Two separate insurance companies Allianz and Generali concluded a number of contracts with autorepair shops on the prices and other conditions that would apply for cars insured by these companies repaired by those shops. Moreover, Allianz and Generali also concluded similar contracts with the dealers who operated car repair shops. Finally, they concluded similar agreements with the association of car dealers. In this category of agreement, the prices for car repairs would increase with the number of insurances sold by the dealers. Allianz and Generali, therefore sought to link the number of insurances sold by the dealers to the remuneration for car repairs. This is obviously designed to increase or at least consolidate the market share of Allianz and Generali on the market for car insurances. Apart from this business strategy, the idea behind these agreements was that auto repair shops could start repairing immediately on the basis of the predetermined tariffs, something that is clearly a practical solution to get people back on the road as quickly as possible.
The Hungarian Competition Authority (referred to in the judgment as GVH; HCA hereafter), however, considered these agreements to restrict competition by object on the market for car insurance contracts and the market for car repair services within the meaning of the Hungarian equivalent of Article 101 TFEU. As it happens, this provision closely mimics Article 101 TFEU, in line with the trend towards a spontaneous harmonisation of competition law throughout the EU (see the preamble and explanatory memorandum to the Hungarian competition act referred to in paragraphs 3 and 5 of the judgement). Because the HCA considered that there was no effect on trade, Article 101 TFEU was not applied by the national competition authority. The prohibition decision issued by the HCA was challenged by Allianz, in particular on the grounds that the agreement did not restrict competition by object. the decision by the HCA was partially reversed and then restored upon appeal, against which Allianz appealed to the Hungarian Supreme Court. The Supreme Court then made a preliminary reference essentially asking whether the agreements at hand fall within the object category.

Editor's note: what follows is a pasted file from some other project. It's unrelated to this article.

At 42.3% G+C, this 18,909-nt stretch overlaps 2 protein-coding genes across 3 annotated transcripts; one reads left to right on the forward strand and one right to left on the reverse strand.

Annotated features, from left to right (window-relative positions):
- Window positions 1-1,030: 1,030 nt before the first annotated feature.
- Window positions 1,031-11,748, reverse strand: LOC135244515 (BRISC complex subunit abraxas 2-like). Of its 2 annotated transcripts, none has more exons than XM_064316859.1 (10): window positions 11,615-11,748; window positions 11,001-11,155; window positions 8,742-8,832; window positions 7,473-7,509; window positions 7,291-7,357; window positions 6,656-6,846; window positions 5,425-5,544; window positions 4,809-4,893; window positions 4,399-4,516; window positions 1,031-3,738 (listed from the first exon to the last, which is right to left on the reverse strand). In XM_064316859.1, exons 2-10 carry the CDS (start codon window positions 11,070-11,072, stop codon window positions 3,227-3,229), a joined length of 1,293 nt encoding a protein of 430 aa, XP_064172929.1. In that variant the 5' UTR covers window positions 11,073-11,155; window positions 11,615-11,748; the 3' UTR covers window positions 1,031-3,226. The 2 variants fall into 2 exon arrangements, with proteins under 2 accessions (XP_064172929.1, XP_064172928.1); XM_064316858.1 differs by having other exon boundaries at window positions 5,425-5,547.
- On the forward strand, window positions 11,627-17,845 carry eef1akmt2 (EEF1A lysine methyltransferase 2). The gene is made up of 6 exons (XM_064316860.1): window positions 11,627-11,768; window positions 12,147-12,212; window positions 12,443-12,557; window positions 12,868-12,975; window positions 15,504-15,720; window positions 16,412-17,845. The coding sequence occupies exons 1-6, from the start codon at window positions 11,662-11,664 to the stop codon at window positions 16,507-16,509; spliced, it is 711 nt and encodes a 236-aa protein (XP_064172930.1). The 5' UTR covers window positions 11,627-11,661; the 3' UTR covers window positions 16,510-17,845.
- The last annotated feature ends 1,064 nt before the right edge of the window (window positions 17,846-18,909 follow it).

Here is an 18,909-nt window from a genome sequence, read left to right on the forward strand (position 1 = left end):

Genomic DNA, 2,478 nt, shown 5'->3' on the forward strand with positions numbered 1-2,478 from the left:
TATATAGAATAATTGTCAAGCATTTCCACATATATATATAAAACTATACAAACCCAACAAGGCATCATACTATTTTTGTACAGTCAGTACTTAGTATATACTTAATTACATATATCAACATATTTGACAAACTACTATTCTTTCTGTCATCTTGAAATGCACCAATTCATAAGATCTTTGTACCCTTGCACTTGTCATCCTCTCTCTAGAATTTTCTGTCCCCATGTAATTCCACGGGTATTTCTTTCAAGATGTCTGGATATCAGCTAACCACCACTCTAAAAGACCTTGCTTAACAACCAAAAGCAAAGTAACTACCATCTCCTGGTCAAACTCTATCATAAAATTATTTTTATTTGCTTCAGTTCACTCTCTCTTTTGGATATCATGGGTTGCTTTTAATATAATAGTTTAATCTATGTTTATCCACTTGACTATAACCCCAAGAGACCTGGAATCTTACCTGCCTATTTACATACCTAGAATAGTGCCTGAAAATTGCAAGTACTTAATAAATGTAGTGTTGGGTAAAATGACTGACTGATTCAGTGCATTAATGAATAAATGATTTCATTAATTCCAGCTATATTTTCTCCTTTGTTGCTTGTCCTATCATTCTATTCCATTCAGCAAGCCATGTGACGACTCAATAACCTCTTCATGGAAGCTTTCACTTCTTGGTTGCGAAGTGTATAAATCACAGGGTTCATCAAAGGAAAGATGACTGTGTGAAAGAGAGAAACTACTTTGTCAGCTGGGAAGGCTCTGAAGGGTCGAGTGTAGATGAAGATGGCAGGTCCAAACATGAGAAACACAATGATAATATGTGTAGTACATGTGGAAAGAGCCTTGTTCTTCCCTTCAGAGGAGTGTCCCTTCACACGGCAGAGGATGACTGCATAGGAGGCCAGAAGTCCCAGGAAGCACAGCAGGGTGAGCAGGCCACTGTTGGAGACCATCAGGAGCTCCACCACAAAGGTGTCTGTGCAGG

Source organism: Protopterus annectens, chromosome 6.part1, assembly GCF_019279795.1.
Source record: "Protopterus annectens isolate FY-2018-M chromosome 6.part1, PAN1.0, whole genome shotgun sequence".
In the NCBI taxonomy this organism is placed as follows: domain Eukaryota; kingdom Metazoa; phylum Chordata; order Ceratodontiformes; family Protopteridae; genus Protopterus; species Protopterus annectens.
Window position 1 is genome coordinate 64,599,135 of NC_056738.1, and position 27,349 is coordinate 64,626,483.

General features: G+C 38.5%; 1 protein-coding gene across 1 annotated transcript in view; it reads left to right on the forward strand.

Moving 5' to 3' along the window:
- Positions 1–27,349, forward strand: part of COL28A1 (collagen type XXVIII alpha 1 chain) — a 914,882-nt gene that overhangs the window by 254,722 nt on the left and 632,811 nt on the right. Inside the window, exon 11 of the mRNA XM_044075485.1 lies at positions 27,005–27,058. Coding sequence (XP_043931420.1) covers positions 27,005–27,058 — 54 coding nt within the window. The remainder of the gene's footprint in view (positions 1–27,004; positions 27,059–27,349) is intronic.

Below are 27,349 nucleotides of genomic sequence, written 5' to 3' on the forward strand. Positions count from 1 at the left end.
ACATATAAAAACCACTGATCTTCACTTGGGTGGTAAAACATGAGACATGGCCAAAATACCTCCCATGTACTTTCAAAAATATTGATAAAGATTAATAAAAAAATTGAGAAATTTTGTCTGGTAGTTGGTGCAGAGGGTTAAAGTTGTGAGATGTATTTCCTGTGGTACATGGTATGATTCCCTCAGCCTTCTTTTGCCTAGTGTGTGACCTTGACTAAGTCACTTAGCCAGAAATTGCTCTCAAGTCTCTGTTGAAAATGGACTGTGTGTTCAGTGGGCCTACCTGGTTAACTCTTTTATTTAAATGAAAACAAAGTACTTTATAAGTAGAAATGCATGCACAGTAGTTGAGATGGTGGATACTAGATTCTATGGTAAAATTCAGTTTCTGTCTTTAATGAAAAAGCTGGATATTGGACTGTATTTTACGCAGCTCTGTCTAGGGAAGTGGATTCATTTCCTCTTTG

In an interesting case decided today the CJEU held that a number of Slovak banks could not exclude a competitor even if that competitor was allegedly operating illegally on the Slovak market. It’s a notable case, as it tells us something about how the CJEU assesses a situation where competitors are not playing by the rules of the game.
Is EU competition law ‘special’? Should it be insulated from other EU policies? Should we Europeans follow the neoliberal teachings of Chicago scholars like Bork who claim that American antitrust policy ‘cannot properly be guided any goal other than consumer welfare’ and that ‘distribution of (…) wealth or the accomplishment of noneconomic goals are the proper subjects of other laws’? These questions are particularly relevant to EU environmental policy, where we have seen an increase in reliance on market based instruments (the emissions trading scheme for instance). The central argument of Suzanne Kingston’s new book ‘Greening EU Competition Law and Policy’ is that EU competition law is not special and that it should take greater account of EU environmental policy and goals.
On November 6th, the Grand Chamber of the CJEU issued a ruling in Case C-199/11 (Europese Gemeenschap v Otis NV and Others). The case concerns the principle of effective judicial protection (laid down in Article 47 of EUCFR) and the private enforcement of competition law. The Brussels Commercial Court referred the issue for a preliminary ruling in the course of a dispute between Otis and the other businesses and the EU, represented by the Commission.
The main controversy in the case was whether the principle of effective judicial protection was adequately safeguarded. The Commission, in this case, played a double role: first as the public enforcer of the EU competition law, and second as the victim of the anticompetitive practices. This meant, in a nutshell, that the Commission was asking for damages in a private suit on the basis of its own previous findings of anticompetitive behavior.